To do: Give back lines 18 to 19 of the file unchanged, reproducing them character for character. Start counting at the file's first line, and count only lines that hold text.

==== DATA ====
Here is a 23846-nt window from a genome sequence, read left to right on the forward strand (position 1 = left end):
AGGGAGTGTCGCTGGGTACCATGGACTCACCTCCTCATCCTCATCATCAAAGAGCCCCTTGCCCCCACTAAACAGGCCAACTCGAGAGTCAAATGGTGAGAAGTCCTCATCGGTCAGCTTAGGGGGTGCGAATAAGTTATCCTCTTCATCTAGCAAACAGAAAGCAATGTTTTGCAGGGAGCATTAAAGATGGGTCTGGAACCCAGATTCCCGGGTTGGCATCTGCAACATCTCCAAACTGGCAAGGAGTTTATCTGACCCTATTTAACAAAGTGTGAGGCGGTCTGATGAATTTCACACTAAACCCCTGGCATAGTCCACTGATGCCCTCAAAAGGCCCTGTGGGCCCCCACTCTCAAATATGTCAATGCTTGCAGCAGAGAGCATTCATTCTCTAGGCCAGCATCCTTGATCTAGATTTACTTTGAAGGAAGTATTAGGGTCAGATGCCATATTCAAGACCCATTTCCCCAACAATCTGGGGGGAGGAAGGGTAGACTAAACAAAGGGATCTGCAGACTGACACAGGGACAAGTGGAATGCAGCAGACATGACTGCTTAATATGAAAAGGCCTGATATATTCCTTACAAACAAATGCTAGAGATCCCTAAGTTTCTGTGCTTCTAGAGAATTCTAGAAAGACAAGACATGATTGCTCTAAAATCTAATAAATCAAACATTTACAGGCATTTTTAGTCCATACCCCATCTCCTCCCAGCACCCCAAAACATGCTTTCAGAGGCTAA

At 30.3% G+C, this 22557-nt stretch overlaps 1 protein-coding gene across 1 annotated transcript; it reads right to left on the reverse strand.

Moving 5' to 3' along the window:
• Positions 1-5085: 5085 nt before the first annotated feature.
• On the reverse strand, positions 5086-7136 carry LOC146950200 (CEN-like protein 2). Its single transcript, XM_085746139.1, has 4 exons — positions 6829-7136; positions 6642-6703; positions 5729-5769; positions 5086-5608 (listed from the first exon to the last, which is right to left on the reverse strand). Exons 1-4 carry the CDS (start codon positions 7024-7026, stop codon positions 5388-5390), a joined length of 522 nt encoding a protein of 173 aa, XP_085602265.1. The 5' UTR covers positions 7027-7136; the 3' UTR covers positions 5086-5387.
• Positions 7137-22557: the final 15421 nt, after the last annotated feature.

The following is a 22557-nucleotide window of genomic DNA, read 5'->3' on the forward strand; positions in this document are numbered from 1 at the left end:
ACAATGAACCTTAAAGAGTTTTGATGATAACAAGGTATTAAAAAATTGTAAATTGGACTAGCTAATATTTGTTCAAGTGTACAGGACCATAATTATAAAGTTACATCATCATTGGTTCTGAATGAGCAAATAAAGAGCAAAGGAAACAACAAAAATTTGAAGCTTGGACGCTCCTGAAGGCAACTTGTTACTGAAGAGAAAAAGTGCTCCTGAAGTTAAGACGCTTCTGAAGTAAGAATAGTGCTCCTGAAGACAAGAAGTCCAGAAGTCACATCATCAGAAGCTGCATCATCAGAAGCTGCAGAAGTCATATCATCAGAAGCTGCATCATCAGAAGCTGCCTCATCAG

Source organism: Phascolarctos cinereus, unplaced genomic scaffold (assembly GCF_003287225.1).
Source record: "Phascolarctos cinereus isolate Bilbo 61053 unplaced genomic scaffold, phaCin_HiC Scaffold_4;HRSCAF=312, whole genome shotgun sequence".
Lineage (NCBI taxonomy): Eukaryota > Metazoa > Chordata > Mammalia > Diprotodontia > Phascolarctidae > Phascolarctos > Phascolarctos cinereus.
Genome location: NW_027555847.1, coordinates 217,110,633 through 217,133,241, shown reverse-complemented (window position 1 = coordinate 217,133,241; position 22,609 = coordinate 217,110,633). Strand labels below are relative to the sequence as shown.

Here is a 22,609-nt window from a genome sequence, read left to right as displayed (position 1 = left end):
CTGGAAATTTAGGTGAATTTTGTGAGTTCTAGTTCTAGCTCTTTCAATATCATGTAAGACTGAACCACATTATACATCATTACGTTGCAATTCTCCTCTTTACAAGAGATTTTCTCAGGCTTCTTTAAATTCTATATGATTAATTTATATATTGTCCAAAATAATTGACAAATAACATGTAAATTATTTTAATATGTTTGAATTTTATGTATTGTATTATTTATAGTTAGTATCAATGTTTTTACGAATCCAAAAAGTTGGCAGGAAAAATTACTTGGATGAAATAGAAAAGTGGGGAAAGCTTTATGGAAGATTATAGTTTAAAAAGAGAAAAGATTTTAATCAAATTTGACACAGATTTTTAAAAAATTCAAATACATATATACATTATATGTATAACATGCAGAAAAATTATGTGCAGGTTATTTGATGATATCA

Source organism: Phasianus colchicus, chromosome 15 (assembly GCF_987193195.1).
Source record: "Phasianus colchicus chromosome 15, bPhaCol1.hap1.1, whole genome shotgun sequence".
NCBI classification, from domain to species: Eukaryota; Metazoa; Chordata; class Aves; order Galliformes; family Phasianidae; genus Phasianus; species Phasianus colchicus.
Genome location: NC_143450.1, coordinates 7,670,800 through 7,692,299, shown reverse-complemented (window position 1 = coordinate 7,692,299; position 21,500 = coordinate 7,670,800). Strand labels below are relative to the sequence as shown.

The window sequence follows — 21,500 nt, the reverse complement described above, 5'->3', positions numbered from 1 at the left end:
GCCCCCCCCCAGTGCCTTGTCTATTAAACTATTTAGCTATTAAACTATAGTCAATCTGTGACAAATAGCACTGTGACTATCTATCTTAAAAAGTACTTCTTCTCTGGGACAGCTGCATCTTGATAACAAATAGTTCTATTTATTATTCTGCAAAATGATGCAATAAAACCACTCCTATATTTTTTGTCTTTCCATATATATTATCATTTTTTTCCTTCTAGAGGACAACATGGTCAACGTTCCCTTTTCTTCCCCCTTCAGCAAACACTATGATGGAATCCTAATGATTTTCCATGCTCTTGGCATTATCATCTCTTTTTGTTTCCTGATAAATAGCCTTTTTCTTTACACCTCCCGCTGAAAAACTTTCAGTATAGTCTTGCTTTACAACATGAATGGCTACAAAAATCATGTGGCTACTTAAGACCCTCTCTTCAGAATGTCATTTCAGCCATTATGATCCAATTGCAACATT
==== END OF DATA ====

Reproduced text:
NCBI classification, from domain to species: Eukaryota; Metazoa; Chordata; class Aves; order Galliformes; family Phasianidae; genus Phasianus; species Phasianus colchicus.
Genome location: NC_143450.1, coordinates 7,670,800 through 7,692,299, shown reverse-complemented (window position 1 = coordinate 7,692,299; position 21,500 = coordinate 7,670,800). Strand labels below are relative to the sequence as shown.